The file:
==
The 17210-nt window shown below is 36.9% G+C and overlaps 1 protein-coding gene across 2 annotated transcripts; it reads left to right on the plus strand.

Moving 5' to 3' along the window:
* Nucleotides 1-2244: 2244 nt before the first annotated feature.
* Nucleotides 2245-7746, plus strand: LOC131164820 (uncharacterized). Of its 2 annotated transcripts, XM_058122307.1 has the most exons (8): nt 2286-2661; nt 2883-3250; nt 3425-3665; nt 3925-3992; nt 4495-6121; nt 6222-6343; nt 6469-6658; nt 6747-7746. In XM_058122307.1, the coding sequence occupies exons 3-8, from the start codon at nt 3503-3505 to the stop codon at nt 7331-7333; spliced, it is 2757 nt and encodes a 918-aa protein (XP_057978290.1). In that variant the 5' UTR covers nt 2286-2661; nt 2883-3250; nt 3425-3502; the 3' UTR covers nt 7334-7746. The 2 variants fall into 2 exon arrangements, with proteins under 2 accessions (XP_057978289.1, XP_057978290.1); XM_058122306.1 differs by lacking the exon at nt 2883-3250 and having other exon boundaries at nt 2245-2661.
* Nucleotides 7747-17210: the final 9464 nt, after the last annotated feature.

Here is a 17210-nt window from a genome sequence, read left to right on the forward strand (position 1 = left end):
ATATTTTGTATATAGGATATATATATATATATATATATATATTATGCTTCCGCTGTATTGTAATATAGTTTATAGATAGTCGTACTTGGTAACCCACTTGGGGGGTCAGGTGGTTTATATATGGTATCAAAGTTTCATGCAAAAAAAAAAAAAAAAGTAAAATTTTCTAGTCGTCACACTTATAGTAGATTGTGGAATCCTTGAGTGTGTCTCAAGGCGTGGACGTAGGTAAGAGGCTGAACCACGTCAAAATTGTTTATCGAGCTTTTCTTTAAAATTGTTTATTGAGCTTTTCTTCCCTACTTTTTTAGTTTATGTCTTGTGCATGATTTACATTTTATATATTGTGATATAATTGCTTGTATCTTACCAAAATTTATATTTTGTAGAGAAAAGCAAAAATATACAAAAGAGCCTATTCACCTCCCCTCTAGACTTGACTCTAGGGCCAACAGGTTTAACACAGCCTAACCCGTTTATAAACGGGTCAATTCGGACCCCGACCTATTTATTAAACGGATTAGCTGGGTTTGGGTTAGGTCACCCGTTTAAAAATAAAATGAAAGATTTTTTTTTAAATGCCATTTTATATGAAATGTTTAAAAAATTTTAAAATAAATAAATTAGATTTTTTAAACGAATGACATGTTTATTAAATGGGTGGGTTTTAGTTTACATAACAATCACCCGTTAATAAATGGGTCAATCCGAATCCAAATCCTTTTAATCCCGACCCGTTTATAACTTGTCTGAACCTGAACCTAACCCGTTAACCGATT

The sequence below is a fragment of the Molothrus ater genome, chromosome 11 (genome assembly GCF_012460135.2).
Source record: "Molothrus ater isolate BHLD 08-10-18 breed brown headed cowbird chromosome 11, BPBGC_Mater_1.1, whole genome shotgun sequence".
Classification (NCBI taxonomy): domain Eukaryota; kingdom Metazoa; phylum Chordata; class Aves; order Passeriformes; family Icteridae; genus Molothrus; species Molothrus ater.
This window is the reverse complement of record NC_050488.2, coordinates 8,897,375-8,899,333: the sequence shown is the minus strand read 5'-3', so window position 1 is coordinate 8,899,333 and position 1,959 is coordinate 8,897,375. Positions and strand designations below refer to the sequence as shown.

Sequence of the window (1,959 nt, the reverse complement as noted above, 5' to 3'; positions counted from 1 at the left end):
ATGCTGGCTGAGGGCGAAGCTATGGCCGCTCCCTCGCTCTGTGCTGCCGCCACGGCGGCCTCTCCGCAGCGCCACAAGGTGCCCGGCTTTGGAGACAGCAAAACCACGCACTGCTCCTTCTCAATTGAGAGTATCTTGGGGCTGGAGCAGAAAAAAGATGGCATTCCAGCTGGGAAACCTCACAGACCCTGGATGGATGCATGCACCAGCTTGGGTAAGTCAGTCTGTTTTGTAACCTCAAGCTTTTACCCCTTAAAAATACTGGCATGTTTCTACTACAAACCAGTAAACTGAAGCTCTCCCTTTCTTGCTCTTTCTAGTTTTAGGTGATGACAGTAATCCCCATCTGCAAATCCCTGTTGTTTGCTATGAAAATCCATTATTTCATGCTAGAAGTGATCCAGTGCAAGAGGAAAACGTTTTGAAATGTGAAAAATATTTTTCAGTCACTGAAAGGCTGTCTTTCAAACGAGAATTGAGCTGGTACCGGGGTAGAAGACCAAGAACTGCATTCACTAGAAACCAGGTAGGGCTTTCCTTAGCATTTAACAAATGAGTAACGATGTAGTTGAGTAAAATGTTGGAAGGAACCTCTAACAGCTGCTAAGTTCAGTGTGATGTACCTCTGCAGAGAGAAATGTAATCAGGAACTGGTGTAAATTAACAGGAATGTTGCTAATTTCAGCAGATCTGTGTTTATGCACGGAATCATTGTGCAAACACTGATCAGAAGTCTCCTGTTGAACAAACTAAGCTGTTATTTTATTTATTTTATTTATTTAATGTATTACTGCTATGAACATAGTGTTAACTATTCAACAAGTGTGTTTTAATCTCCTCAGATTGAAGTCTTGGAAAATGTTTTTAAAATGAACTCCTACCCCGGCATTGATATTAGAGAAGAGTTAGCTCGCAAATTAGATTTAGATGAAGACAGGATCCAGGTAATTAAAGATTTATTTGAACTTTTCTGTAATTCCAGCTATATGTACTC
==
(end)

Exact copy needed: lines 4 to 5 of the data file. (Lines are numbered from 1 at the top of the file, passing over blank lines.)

* Nucleotides 2245-7746, plus strand: LOC131164820 (uncharacterized). Of its 2 annotated transcripts, XM_058122307.1 has the most exons (8): nt 2286-2661; nt 2883-3250; nt 3425-3665; nt 3925-3992; nt 4495-6121; nt 6222-6343; nt 6469-6658; nt 6747-7746. In XM_058122307.1, the coding sequence occupies exons 3-8, from the start codon at nt 3503-3505 to the stop codon at nt 7331-7333; spliced, it is 2757 nt and encodes a 918-aa protein (XP_057978290.1). In that variant the 5' UTR covers nt 2286-2661; nt 2883-3250; nt 3425-3502; the 3' UTR covers nt 7334-7746. The 2 variants fall into 2 exon arrangements, with proteins under 2 accessions (XP_057978289.1, XP_057978290.1); XM_058122306.1 differs by lacking the exon at nt 2883-3250 and having other exon boundaries at nt 2245-2661.
* Nucleotides 7747-17210: the final 9464 nt, after the last annotated feature.